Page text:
6

If you look at Admiral Pike's rank insignia in Star Trek Into Darkness, and then look at Captain Kirk's insignia, they look pretty much the same. I am not able to really tell the difference. Both of them have 4 pins of some sort on their shoulder boards. The only possibility I can come up with is the spacing of them. Admiral Marcus has 5 so it's easy to see the difference with his, and Spock has 3.

3 Answers 3

6

The rank seems to be indicated not only by the pips on the shoulder board. It's a combination of that and their tunic.

Screenshots showing Pike and Marcus

The higher ranked Admirals (e.g. Pike and Marcus) have a white pillar on the front of the uniforms.

Screenshot of Kirk

The lower ranked Captains/Commanders (e.g. Spock and Kirk) just have solid gray tunics.

So Admirals get 4-5 pips on the shoulder boards, plus white on the tunic. Captains and Commanders get 3-4 pips on the shoulder boards, with no white on the tunic.

1

Besides the white front of the uniform tunic, admirals have gold shoulder insignia, while captains and below wear silver.

1

At the time of that pic above, Pike had been made Captain. Marcus is an Admiral. Kirk had been demoted in position but no one really stated that he had been demoted in rank (and unlikely given he had served with distinction in the first movie). It was even a greater (strange) inconsistency when Admiral Pike (at the time) questioned Kirk's maturity (after the first movie - during the second). Just remember though, as stated in the third movie, "Admirals do not fly" and, so, that would suggest that Admiral Pike was demoted in rank to captain a starship.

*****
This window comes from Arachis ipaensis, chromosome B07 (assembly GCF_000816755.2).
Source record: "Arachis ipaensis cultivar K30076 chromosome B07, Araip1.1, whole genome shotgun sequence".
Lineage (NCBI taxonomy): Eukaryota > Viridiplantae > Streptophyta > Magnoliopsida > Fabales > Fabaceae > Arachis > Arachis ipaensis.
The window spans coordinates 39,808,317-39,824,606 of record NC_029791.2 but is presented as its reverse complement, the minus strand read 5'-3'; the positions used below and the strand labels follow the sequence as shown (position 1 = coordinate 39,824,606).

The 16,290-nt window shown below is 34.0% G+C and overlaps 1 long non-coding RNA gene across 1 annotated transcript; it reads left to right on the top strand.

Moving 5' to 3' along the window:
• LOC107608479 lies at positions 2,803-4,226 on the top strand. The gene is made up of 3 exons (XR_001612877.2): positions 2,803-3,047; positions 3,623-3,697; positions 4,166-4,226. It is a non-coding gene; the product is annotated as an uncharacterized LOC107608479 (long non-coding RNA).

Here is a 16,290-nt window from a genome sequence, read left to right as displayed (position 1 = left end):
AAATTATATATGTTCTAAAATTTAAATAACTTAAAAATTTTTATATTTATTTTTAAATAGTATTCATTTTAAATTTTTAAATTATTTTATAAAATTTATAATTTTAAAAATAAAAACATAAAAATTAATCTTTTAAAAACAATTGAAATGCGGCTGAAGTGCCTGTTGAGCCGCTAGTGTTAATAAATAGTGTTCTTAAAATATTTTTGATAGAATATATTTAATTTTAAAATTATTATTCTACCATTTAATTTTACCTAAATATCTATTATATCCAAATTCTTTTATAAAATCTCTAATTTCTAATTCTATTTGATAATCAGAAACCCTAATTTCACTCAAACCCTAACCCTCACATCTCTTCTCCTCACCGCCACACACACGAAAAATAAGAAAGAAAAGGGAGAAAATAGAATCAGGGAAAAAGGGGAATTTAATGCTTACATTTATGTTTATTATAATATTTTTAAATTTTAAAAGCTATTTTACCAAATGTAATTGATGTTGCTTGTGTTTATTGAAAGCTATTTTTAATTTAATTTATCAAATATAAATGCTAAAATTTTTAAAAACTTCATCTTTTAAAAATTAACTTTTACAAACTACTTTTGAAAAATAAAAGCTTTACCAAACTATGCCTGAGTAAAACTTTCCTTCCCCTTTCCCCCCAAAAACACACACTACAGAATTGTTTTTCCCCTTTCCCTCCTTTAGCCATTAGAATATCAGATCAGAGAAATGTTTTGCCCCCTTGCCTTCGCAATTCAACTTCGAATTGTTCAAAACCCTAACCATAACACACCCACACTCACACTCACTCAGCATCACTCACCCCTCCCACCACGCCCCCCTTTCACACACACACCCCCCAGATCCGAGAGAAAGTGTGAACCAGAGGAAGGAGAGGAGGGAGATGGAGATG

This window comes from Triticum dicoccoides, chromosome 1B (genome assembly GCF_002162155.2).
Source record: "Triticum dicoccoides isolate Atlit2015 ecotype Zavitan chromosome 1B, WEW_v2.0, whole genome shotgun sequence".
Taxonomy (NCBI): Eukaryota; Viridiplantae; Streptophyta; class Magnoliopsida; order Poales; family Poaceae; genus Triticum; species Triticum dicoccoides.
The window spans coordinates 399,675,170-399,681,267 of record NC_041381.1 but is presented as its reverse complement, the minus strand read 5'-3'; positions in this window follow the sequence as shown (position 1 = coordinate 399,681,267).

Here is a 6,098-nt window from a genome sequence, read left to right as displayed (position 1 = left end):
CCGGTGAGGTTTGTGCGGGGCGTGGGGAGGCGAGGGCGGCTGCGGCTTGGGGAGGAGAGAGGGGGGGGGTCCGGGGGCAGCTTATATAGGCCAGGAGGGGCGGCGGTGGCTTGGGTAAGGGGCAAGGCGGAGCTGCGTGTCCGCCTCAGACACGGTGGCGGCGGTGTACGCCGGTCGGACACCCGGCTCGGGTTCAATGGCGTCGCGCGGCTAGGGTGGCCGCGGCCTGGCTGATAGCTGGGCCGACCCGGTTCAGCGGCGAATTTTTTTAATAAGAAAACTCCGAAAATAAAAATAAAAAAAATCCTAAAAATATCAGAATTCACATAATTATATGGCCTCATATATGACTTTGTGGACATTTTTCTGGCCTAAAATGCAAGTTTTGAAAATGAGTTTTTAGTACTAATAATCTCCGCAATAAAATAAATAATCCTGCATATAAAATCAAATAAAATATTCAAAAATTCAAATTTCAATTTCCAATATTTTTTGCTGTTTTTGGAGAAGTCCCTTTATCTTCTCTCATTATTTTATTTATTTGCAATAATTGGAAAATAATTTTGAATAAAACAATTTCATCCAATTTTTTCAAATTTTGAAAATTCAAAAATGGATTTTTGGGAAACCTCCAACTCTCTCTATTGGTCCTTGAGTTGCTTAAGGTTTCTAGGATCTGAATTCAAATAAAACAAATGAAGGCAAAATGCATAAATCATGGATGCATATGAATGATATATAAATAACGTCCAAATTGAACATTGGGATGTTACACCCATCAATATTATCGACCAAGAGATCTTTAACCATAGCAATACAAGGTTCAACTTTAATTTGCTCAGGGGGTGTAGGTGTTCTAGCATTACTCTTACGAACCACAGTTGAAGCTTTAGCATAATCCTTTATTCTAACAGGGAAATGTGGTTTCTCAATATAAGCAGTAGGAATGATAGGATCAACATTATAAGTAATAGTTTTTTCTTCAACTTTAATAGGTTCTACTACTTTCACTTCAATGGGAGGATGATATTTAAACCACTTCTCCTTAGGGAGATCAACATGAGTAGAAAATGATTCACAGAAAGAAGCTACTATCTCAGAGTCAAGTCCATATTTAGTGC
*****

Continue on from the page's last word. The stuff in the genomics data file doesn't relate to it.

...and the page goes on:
1
  • 1
    Some of this is an answer to the question but referring to another answer to back it up and some of it is tangential conversation. Answers should try to be standalone. Could you edit this so it isn't referring to the other answer but is self contained, add a bit more evidence and clean up the tangential information?
    – TheLethalCarrot
    Jul 6, 2020 at 13:52

Your Answer

By clicking “Post Your Answer”, you agree to our terms of service and acknowledge you have read our privacy policy.

Not the answer you're looking for? Browse other questions tagged or ask your own question.